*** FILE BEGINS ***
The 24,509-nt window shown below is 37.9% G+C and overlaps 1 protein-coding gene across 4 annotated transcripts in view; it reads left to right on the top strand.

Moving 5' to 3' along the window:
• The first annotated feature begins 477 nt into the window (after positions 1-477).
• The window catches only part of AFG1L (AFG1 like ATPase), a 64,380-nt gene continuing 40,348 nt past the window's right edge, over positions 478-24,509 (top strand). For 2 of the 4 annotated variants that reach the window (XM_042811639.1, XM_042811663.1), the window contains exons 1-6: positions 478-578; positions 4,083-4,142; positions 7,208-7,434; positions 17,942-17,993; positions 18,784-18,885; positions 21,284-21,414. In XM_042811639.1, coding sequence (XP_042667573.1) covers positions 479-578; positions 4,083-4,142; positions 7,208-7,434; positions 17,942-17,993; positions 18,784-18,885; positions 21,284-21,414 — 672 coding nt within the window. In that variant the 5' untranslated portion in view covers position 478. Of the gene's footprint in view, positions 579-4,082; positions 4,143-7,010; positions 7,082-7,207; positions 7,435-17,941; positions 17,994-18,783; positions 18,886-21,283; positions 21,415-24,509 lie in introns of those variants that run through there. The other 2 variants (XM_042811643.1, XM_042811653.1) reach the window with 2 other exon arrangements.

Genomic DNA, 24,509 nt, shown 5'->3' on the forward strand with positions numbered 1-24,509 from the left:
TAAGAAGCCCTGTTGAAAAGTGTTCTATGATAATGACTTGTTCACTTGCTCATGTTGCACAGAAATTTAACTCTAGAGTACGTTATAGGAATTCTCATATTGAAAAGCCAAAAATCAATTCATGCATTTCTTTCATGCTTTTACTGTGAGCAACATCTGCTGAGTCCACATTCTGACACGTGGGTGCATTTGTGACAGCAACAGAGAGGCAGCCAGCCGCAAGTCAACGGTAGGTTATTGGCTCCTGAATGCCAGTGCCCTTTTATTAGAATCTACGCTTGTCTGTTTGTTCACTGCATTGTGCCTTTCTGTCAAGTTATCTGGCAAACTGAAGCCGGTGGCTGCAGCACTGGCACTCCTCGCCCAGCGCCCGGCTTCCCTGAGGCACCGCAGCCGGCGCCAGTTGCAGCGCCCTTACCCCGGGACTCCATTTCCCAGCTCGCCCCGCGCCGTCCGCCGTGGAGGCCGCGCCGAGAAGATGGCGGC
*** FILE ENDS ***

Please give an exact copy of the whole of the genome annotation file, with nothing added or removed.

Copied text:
The 24,509-nt window shown below is 37.9% G+C and overlaps 1 protein-coding gene across 4 annotated transcripts in view; it reads left to right on the top strand.

Moving 5' to 3' along the window:
• The first annotated feature begins 477 nt into the window (after positions 1-477).
• The window catches only part of AFG1L (AFG1 like ATPase), a 64,380-nt gene continuing 40,348 nt past the window's right edge, over positions 478-24,509 (top strand). For 2 of the 4 annotated variants that reach the window (XM_042811639.1, XM_042811663.1), the window contains exons 1-6: positions 478-578; positions 4,083-4,142; positions 7,208-7,434; positions 17,942-17,993; positions 18,784-18,885; positions 21,284-21,414. In XM_042811639.1, coding sequence (XP_042667573.1) covers positions 479-578; positions 4,083-4,142; positions 7,208-7,434; positions 17,942-17,993; positions 18,784-18,885; positions 21,284-21,414 — 672 coding nt within the window. In that variant the 5' untranslated portion in view covers position 478. Of the gene's footprint in view, positions 579-4,082; positions 4,143-7,010; positions 7,082-7,207; positions 7,435-17,941; positions 17,994-18,783; positions 18,886-21,283; positions 21,415-24,509 lie in introns of those variants that run through there. The other 2 variants (XM_042811643.1, XM_042811653.1) reach the window with 2 other exon arrangements.

Genomic DNA, 24,509 nt, shown 5'->3' on the forward strand with positions numbered 1-24,509 from the left:
TAAGAAGCCCTGTTGAAAAGTGTTCTATGATAATGACTTGTTCACTTGCTCATGTTGCACAGAAATTTAACTCTAGAGTACGTTATAGGAATTCTCATATTGAAAAGCCAAAAATCAATTCATGCATTTCTTTCATGCTTTTACTGTGAGCAACATCTGCTGAGTCCACATTCTGACACGTGGGTGCATTTGTGACAGCAACAGAGAGGCAGCCAGCCGCAAGTCAACGGTAGGTTATTGGCTCCTGAATGCCAGTGCCCTTTTATTAGAATCTACGCTTGTCTGTTTGTTCACTGCATTGTGCCTTTCTGTCAAGTTATCTGGCAAACTGAAGCCGGTGGCTGCAGCACTGGCACTCCTCGCCCAGCGCCCGGCTTCCCTGAGGCACCGCAGCCGGCGCCAGTTGCAGCGCCCTTACCCCGGGACTCCATTTCCCAGCTCGCCCCGCGCCGTCCGCCGTGGAGGCCGCGCCGAGAAGATGGCGGC